Dementia prevention: Nutritional Therapist reveals 10 ways to reduce your dementia risk

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Dementia prevention: Nutritional Therapist reveals 10 ways to reduce your dementia risk

Dementia is set to affect 152 million people by 2050, says the World Alzheimer's Report. Don't be part of that statistic. Try to reduce your risk of d

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Dementia is set to affect 152 million people by 2050, says the World Alzheimer’s Report. Don’t be part of that statistic. Try to reduce your risk of dementia by following 10 recommendations from Nutritional Therapist Natalie Lamb.

Inside the Canadian Journal of Psychiatry, researchers state approximately 20 percent of people without dementia show significant signs of beta-amyloid accumulation in the brain.

It is the build-up of these proteins – beta-amyloid – in the brain that causes Alzheimer’s disease (a form of dementia).

Beta-amyloids clump together in the brain to form plaques that block chemical messages, slowing down levels of cognition.

She adds: “Additional potential benefits of intermittent fasting – being suggested in early research – include enhancing brain function, improving insulin sensitivity, and reducing oxidative stress and damage.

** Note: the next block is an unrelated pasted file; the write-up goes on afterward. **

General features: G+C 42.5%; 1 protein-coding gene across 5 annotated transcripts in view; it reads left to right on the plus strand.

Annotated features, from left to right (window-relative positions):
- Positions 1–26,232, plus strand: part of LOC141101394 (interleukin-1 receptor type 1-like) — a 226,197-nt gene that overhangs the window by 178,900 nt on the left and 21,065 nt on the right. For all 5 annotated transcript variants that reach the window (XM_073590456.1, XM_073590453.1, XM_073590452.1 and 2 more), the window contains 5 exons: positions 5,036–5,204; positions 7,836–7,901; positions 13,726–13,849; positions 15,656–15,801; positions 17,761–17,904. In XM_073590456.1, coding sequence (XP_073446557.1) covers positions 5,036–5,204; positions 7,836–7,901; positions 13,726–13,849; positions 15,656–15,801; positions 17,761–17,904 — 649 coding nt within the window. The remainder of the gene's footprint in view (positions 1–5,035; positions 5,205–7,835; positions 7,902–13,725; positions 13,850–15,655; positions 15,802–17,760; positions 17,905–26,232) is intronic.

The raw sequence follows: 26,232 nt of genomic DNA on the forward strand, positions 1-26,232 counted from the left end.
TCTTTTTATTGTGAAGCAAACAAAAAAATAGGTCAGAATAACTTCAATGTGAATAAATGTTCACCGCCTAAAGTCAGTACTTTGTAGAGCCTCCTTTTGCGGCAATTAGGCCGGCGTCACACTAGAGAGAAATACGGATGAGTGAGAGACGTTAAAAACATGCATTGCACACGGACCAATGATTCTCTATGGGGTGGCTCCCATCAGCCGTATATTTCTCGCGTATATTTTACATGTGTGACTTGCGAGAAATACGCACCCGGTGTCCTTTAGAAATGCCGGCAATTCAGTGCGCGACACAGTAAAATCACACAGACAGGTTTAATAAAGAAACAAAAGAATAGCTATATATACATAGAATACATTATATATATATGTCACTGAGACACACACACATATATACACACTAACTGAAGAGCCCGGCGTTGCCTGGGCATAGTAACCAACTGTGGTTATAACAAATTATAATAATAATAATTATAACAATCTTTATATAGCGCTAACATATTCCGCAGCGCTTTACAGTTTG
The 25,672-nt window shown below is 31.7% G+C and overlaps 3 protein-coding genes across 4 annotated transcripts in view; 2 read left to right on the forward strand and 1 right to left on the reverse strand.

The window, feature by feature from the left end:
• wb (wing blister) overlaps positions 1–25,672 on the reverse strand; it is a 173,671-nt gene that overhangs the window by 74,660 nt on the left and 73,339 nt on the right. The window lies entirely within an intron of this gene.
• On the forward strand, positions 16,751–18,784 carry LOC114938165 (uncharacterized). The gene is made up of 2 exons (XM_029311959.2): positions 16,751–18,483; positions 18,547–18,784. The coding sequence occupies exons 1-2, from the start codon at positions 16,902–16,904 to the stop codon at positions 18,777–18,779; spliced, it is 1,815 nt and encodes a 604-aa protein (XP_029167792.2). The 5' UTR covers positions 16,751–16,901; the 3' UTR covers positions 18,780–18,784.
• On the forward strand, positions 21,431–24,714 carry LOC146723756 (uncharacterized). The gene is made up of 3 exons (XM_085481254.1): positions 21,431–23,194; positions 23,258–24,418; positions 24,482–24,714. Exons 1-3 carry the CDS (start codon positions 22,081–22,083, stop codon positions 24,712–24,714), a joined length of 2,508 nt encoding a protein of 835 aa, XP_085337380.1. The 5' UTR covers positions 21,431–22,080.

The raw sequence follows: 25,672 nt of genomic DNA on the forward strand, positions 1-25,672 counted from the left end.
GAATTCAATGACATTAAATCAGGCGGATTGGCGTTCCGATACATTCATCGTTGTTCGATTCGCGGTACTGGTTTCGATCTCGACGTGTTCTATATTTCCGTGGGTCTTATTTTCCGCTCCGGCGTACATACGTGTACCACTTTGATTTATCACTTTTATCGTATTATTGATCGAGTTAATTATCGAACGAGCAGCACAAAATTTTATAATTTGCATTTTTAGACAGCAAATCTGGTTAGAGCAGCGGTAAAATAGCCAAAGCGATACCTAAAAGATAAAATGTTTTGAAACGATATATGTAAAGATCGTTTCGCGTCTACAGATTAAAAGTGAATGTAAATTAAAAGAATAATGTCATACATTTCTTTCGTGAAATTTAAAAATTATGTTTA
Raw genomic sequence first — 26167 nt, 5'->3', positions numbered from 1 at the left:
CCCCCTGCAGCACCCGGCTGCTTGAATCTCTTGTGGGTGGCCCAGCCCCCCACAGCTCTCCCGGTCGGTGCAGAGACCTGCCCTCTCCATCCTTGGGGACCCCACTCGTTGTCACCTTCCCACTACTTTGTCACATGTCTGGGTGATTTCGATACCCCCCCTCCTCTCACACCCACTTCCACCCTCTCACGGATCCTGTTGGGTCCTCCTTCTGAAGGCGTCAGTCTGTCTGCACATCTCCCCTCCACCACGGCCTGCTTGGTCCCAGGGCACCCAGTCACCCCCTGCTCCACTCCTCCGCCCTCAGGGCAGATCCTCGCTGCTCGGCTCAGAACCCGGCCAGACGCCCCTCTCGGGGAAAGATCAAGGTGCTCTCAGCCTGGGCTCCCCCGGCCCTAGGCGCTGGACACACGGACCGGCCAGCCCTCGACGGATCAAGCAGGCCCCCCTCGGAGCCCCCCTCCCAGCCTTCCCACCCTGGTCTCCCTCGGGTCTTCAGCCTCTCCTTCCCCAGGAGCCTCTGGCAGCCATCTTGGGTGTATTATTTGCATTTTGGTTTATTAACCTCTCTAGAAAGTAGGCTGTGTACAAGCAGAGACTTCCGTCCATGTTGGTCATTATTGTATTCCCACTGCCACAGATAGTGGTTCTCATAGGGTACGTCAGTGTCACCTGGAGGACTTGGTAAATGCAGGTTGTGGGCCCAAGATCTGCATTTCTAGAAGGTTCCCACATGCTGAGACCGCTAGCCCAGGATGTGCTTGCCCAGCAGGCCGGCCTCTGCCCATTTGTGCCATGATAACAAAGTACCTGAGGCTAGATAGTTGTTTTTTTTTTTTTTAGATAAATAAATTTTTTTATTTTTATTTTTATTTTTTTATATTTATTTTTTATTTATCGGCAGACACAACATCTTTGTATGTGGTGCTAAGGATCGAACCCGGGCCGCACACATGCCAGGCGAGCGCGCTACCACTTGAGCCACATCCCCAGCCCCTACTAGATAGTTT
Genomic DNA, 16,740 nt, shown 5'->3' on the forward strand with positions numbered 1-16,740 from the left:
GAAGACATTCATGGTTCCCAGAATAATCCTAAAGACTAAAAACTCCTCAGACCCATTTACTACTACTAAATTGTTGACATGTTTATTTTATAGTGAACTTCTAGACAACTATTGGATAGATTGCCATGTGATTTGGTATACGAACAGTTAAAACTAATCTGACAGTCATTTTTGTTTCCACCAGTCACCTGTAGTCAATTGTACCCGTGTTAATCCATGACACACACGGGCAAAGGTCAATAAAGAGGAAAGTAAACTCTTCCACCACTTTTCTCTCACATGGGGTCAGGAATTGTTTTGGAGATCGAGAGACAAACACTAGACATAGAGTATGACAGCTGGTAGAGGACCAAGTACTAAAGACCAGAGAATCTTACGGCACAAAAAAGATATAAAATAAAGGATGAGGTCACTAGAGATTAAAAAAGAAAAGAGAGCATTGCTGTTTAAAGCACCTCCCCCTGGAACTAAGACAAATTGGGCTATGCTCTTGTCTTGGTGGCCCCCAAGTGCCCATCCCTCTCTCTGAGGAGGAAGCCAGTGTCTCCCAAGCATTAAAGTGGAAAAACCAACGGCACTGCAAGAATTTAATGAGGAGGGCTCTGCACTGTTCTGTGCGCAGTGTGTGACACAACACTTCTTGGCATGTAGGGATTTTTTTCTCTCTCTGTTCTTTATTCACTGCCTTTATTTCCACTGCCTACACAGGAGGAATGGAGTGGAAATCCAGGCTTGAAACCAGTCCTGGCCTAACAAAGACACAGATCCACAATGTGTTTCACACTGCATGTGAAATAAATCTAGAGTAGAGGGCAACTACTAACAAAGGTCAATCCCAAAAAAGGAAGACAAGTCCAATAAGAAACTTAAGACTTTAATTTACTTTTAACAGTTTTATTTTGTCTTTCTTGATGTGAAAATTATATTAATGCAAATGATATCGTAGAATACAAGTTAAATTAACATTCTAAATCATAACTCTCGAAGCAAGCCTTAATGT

“It’s also suggested that intermittent fasting reduces apoptosis (cell death) and increasing neurogenesis (newly generated brain cells), therefore increasing the brain’s capacity for self-repair and optimal function.”

Natalie recommends trying the 5:2 diet. This is where two days of fasting are followed by five days if eating normally.

Fats

Describing “the brains uptake of ketones, the brain’s main physiological alternative fuel to glucose”, Natalie suggests “published clinical trials have demonstrated that increasing ketone availability to the brain via moderate nutritional ketosis had a modest beneficial effect on mild cognitive decline”.

This can be achieved by indulging in a “high-fat ketogenic diet or consuming supplements of medium-chain triglycerides”.

A polyphenol-rich diet

Polyphenols are plant-based nutrients. Natalie says they “are well known for exhibiting strong antioxidant and anti-inflammatory properties”.

The brain is especially vulnerable to oxidative stress, with dementia linked to high levels of oxidative stress and, so, antioxidants help protect brain cells from oxidative stress.

To enjoy a polyphenol-rich diet, consume nuts, citrus, berries, leafy vegetables, cereals and olive oil.

Source: | Daily Express

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